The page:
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Review: Aniba goes magically large on modern Middle Eastern dishes

To dine at Aniba, a contemporary Middle Eastern restaurant in Raffles Place, is to be hit with a masterful sleight of hand.

A private lift ascends into a deep sea lounge with shimmering scales for walls, driftwood for partitions, and views of Singapore’s sparkly skyline. Vitello tonnato presents the requisite flat sheets of red meat, but done with bluefin tuna instead of veal, then dressed with capers, endives, olives, and smooth tuna aioli. Jaffa’s Shore-line recalls bouillabaisse, and is a fantastic example of one too, but there is not a single shellfish in sight, even though the 1980 Bouillabaisse Charter – yes, it is a thing – demands the inclusion of lobster.

It is also easy to marvel at the size of Aniba’s dishes. Back to Jaffa’s Shore-line, which is ladened with sage butter, creamy hummus, fiery shushke peppers confit, fennel barigoule salsa, and roasted grouper with a crackly skin. It also comes with couscous and a carrot pureé called tershi. Together, the dish is so filling that it should be renamed Jaffa’s Expanding Waistline. The oval-shaped Jerusalem bagel, which is encrusted with sesame seeds and drizzled with za’atar, is thicker and longer than a gym rat’s forearm, and served with spreads of lima bean massabacha and labneh. If the dips run out before the fluffy bread does, which they will, why not get the pizza-sized eggplant carpaccio too, which is roasted until gooey, and sprinkled with dried rose, pistachio, date molasses, feta, olive oil, and thyme.

Eggplant carpaccio (Image credit: Aniba)

Aniba’s largess reflects the sharing style of Middle Eastern cuisine, said executive chef Ido Zarmi, but the presentation points to a specific part of the region. Opened by Foragers, the same group behind Israeli restaurants Miznon and North Miznon, together with Moroccan-born Israeli chef Meir Adoni, the flavours reflect the cultures that straddle the Mediterranean coast, while peeking into North Africa and Southern Europe.

“It’s a lot of vegetables, a lot of olive oil, a lot of herbs,” Zarmi said. “And when you take the part of the Middle East that is closer to the Mediterranean, it becomes less meat, more fish, less legumes, more vegetables. It’s light and refreshing, but also full of flavour.”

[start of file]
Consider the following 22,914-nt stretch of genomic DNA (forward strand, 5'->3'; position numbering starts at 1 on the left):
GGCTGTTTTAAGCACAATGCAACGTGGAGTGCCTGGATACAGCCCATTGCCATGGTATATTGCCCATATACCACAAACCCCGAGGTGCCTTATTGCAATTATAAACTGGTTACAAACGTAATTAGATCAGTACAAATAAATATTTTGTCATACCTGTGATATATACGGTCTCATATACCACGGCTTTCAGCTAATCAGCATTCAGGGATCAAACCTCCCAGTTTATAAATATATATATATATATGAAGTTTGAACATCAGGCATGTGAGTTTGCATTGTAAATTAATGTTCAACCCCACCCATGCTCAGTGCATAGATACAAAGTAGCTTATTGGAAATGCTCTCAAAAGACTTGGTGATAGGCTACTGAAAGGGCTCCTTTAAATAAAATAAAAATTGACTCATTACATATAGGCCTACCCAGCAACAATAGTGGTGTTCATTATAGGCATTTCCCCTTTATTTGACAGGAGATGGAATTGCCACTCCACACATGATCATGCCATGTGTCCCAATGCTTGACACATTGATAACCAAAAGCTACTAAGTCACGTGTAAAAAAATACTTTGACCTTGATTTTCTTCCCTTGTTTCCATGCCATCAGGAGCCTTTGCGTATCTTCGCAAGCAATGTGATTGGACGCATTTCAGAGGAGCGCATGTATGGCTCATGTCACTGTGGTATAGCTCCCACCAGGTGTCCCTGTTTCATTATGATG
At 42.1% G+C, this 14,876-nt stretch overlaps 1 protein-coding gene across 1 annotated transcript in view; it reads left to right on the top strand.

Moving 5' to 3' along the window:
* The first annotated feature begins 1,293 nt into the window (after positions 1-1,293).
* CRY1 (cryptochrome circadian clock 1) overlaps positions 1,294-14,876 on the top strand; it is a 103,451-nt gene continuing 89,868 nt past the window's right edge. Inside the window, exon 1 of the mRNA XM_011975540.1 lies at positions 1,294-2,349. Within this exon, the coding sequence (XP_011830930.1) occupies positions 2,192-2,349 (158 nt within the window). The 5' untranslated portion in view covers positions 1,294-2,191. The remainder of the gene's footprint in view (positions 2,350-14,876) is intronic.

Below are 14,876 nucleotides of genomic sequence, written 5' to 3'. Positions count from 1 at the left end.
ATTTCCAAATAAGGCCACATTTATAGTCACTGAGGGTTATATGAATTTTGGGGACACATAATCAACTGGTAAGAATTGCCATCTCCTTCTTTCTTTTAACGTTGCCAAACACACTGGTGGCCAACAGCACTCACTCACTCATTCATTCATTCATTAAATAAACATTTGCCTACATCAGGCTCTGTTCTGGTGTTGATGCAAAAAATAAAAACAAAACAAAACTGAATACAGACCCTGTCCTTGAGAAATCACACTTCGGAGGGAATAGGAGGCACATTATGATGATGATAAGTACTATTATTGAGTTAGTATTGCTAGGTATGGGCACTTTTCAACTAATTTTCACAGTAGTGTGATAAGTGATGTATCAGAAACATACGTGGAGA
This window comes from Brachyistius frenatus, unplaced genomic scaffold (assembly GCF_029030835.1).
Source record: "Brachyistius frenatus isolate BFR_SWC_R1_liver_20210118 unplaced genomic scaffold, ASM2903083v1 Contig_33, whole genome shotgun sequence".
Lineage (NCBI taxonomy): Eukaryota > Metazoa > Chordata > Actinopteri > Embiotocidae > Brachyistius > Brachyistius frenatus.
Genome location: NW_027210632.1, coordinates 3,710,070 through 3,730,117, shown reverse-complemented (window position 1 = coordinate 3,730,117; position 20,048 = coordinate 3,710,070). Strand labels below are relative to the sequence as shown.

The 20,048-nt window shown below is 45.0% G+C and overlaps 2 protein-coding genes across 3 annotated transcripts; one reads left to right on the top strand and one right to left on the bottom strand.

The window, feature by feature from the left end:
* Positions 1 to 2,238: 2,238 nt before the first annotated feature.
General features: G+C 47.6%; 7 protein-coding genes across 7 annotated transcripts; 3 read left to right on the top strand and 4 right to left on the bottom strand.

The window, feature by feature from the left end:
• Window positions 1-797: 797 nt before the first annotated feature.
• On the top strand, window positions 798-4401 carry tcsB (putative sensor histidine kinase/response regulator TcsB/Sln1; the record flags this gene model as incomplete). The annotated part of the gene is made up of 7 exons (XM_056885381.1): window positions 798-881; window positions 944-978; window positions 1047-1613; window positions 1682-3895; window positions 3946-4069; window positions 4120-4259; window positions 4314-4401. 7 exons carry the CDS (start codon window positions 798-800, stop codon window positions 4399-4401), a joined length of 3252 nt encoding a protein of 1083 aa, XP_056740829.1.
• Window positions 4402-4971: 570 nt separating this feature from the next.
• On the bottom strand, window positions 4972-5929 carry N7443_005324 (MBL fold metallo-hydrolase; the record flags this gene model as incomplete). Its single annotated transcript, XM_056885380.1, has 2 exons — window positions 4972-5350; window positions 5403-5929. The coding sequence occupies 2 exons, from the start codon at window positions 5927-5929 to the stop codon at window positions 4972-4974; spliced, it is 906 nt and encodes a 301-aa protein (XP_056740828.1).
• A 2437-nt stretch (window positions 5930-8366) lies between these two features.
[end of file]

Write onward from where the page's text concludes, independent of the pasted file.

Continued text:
There are also dishes that place Aniba firmly in Southeast Asia. Brittle shells of pani puri are filled with salty hamachi, oven-dried tomatoes, curry leaves, coriander, and a tingly yoghurt-yuzu foam. Okras are stuffed with fish kebabs, and paired with a curry-scented tomato sauce reminiscent of butter chicken, together with charred leek powder, Thai basil, coriander, and crispy shallot. A large side of basmati rice with coconut chips reminds you that you are still contenting with Middle Eastern portions.

Jerusalem hills (Image credit: Aniba)

For drinks, Aniba worked with bar consultant Proof & Company on cocktails that references the same places, and the bracing Sirocco is deepened by date-infused vermouth and enriched by a garnish of creme fraiche- and pistachio-stuffed date. With dark rum, basil, and mixed berries, Basilikos evokes a sun drenched day.

Among the desserts, Jerusalem Hills turns chocolate-tahini mousse, sage mousse, sunchoke chips, cardamom truffles, fig and wine marmalade, yoghurt dust, and cocoa tuile into a plate of pebbles and leaves. It looks like the forest floor, and is another trick Aniba has up its sleeves.

Aniba is located at 6 Battery Road #05-03, Singapore 049909.

(Hero and feature images credit: Aniba)

Review: Aniba goes magically large on modern Middle Eastern dishes

Jethro enjoys wine, biking, and climbing, and he's terrible at all three. In between them, he drinks commercial lagers, and eats dumplings and gelati.

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